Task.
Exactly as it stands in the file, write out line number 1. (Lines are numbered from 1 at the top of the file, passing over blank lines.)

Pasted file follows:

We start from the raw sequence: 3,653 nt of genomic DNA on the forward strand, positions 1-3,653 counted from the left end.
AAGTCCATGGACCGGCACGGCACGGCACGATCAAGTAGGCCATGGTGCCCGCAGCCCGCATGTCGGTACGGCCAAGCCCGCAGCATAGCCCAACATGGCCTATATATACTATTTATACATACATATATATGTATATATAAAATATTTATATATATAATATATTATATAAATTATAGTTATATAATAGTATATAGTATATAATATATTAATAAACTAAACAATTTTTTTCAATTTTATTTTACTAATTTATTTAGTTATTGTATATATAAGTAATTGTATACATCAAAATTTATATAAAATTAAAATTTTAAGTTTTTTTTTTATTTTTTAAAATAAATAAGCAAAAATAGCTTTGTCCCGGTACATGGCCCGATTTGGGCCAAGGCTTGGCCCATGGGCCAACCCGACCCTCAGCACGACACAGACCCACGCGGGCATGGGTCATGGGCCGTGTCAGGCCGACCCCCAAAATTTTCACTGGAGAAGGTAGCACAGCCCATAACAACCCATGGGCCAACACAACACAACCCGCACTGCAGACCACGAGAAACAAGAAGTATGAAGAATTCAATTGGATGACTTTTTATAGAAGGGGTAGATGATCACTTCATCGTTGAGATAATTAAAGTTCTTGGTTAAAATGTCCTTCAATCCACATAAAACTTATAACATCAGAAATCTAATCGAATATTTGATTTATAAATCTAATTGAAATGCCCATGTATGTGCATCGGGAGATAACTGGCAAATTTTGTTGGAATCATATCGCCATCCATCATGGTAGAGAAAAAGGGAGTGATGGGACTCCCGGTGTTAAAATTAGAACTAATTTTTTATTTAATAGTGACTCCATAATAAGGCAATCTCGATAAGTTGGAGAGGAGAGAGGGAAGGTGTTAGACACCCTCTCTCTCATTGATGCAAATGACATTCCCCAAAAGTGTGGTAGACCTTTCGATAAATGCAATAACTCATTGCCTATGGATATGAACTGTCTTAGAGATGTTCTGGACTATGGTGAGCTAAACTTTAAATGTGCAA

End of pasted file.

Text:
We start from the raw sequence: 3,653 nt of genomic DNA on the forward strand, positions 1-3,653 counted from the left end.